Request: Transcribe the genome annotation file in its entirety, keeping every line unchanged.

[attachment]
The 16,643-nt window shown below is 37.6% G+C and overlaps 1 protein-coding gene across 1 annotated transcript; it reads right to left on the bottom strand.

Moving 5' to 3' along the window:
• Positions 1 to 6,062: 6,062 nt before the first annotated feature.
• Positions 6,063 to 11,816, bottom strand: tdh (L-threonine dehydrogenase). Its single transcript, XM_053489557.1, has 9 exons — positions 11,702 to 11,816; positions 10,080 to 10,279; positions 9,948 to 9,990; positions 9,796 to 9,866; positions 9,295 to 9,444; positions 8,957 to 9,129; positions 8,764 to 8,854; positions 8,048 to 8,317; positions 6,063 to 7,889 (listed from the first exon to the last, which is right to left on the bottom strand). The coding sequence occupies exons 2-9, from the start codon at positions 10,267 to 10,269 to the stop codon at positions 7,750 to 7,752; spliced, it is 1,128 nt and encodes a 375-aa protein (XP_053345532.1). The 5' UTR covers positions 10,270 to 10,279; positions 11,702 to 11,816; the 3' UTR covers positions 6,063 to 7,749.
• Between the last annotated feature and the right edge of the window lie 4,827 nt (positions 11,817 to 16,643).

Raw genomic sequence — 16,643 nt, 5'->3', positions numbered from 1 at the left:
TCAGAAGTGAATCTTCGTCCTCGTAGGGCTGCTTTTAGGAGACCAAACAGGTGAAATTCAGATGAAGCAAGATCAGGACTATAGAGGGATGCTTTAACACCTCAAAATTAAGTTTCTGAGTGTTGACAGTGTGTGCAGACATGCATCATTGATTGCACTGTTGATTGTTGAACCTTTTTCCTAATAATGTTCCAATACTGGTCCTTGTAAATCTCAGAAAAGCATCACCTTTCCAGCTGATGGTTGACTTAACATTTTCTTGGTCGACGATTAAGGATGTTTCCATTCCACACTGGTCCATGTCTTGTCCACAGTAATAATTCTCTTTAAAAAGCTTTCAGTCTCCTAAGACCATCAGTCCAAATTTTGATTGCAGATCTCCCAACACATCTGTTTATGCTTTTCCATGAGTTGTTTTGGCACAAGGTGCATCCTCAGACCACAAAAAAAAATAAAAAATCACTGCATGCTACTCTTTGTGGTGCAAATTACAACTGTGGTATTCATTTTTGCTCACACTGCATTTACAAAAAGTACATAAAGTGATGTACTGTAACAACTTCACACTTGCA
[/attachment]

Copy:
The 16,643-nt window shown below is 37.6% G+C and overlaps 1 protein-coding gene across 1 annotated transcript; it reads right to left on the bottom strand.

Moving 5' to 3' along the window:
• Positions 1 to 6,062: 6,062 nt before the first annotated feature.
• Positions 6,063 to 11,816, bottom strand: tdh (L-threonine dehydrogenase). Its single transcript, XM_053489557.1, has 9 exons — positions 11,702 to 11,816; positions 10,080 to 10,279; positions 9,948 to 9,990; positions 9,796 to 9,866; positions 9,295 to 9,444; positions 8,957 to 9,129; positions 8,764 to 8,854; positions 8,048 to 8,317; positions 6,063 to 7,889 (listed from the first exon to the last, which is right to left on the bottom strand). The coding sequence occupies exons 2-9, from the start codon at positions 10,267 to 10,269 to the stop codon at positions 7,750 to 7,752; spliced, it is 1,128 nt and encodes a 375-aa protein (XP_053345532.1). The 5' UTR covers positions 10,270 to 10,279; positions 11,702 to 11,816; the 3' UTR covers positions 6,063 to 7,749.
• Between the last annotated feature and the right edge of the window lie 4,827 nt (positions 11,817 to 16,643).

Raw genomic sequence — 16,643 nt, 5'->3', positions numbered from 1 at the left:
TCAGAAGTGAATCTTCGTCCTCGTAGGGCTGCTTTTAGGAGACCAAACAGGTGAAATTCAGATGAAGCAAGATCAGGACTATAGAGGGATGCTTTAACACCTCAAAATTAAGTTTCTGAGTGTTGACAGTGTGTGCAGACATGCATCATTGATTGCACTGTTGATTGTTGAACCTTTTTCCTAATAATGTTCCAATACTGGTCCTTGTAAATCTCAGAAAAGCATCACCTTTCCAGCTGATGGTTGACTTAACATTTTCTTGGTCGACGATTAAGGATGTTTCCATTCCACACTGGTCCATGTCTTGTCCACAGTAATAATTCTCTTTAAAAAGCTTTCAGTCTCCTAAGACCATCAGTCCAAATTTTGATTGCAGATCTCCCAACACATCTGTTTATGCTTTTCCATGAGTTGTTTTGGCACAAGGTGCATCCTCAGACCACAAAAAAAAATAAAAAATCACTGCATGCTACTCTTTGTGGTGCAAATTACAACTGTGGTATTCATTTTTGCTCACACTGCATTTACAAAAAGTACATAAAGTGATGTACTGTAACAACTTCACACTTGCA